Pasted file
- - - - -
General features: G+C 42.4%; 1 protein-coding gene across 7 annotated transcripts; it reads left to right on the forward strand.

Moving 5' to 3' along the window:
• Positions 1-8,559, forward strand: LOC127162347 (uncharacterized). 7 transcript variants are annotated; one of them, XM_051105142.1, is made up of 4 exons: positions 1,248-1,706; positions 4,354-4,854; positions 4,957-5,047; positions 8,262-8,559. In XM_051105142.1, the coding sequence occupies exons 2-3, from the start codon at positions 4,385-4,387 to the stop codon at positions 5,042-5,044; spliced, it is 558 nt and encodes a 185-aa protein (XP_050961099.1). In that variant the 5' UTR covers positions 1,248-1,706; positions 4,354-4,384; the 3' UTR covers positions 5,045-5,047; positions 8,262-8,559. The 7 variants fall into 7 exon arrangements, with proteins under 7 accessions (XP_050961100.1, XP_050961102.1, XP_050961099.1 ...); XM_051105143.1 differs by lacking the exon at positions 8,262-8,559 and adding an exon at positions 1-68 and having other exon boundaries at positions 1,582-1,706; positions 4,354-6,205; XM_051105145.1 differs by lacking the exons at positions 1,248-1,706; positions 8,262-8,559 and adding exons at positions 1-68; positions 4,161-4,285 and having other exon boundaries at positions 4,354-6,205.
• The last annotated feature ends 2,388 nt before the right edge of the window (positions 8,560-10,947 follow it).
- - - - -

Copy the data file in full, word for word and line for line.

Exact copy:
General features: G+C 42.4%; 1 protein-coding gene across 7 annotated transcripts; it reads left to right on the forward strand.

Moving 5' to 3' along the window:
• Positions 1-8,559, forward strand: LOC127162347 (uncharacterized). 7 transcript variants are annotated; one of them, XM_051105142.1, is made up of 4 exons: positions 1,248-1,706; positions 4,354-4,854; positions 4,957-5,047; positions 8,262-8,559. In XM_051105142.1, the coding sequence occupies exons 2-3, from the start codon at positions 4,385-4,387 to the stop codon at positions 5,042-5,044; spliced, it is 558 nt and encodes a 185-aa protein (XP_050961099.1). In that variant the 5' UTR covers positions 1,248-1,706; positions 4,354-4,384; the 3' UTR covers positions 5,045-5,047; positions 8,262-8,559. The 7 variants fall into 7 exon arrangements, with proteins under 7 accessions (XP_050961100.1, XP_050961102.1, XP_050961099.1 ...); XM_051105143.1 differs by lacking the exon at positions 8,262-8,559 and adding an exon at positions 1-68 and having other exon boundaries at positions 1,582-1,706; positions 4,354-6,205; XM_051105145.1 differs by lacking the exons at positions 1,248-1,706; positions 8,262-8,559 and adding exons at positions 1-68; positions 4,161-4,285 and having other exon boundaries at positions 4,354-6,205.
• The last annotated feature ends 2,388 nt before the right edge of the window (positions 8,560-10,947 follow it).